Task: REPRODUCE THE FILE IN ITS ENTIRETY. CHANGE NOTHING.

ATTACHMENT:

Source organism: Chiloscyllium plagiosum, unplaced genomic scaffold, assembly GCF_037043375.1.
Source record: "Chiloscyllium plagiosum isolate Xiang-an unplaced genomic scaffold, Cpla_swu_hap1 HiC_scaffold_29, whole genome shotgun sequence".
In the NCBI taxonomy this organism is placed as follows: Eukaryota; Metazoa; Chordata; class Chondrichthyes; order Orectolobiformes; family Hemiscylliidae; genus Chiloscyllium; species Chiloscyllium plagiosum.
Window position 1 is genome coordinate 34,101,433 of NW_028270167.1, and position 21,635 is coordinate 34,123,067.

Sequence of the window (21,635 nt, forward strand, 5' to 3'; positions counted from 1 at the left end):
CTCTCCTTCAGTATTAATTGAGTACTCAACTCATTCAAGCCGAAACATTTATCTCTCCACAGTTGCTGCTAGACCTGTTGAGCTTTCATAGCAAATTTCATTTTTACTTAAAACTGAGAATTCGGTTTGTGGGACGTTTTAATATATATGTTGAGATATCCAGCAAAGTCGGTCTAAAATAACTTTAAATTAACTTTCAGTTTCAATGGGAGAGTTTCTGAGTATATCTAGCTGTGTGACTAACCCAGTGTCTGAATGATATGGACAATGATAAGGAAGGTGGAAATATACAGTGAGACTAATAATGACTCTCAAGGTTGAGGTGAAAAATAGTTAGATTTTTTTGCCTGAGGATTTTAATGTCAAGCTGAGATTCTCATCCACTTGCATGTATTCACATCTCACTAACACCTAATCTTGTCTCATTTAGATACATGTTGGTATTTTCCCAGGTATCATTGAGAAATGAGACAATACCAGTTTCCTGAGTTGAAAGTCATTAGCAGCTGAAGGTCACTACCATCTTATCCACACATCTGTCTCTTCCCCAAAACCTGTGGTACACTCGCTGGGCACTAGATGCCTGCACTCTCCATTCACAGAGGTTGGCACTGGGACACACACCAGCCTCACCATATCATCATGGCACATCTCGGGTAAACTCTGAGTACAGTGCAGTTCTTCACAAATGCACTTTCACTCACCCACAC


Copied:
Source organism: Chiloscyllium plagiosum, unplaced genomic scaffold, assembly GCF_037043375.1.
Source record: "Chiloscyllium plagiosum isolate Xiang-an unplaced genomic scaffold, Cpla_swu_hap1 HiC_scaffold_29, whole genome shotgun sequence".
In the NCBI taxonomy this organism is placed as follows: Eukaryota; Metazoa; Chordata; class Chondrichthyes; order Orectolobiformes; family Hemiscylliidae; genus Chiloscyllium; species Chiloscyllium plagiosum.
Window position 1 is genome coordinate 34,101,433 of NW_028270167.1, and position 21,635 is coordinate 34,123,067.

Sequence of the window (21,635 nt, forward strand, 5' to 3'; positions counted from 1 at the left end):
CTCTCCTTCAGTATTAATTGAGTACTCAACTCATTCAAGCCGAAACATTTATCTCTCCACAGTTGCTGCTAGACCTGTTGAGCTTTCATAGCAAATTTCATTTTTACTTAAAACTGAGAATTCGGTTTGTGGGACGTTTTAATATATATGTTGAGATATCCAGCAAAGTCGGTCTAAAATAACTTTAAATTAACTTTCAGTTTCAATGGGAGAGTTTCTGAGTATATCTAGCTGTGTGACTAACCCAGTGTCTGAATGATATGGACAATGATAAGGAAGGTGGAAATATACAGTGAGACTAATAATGACTCTCAAGGTTGAGGTGAAAAATAGTTAGATTTTTTTGCCTGAGGATTTTAATGTCAAGCTGAGATTCTCATCCACTTGCATGTATTCACATCTCACTAACACCTAATCTTGTCTCATTTAGATACATGTTGGTATTTTCCCAGGTATCATTGAGAAATGAGACAATACCAGTTTCCTGAGTTGAAAGTCATTAGCAGCTGAAGGTCACTACCATCTTATCCACACATCTGTCTCTTCCCCAAAACCTGTGGTACACTCGCTGGGCACTAGATGCCTGCACTCTCCATTCACAGAGGTTGGCACTGGGACACACACCAGCCTCACCATATCATCATGGCACATCTCGGGTAAACTCTGAGTACAGTGCAGTTCTTCACAAATGCACTTTCACTCACCCACAC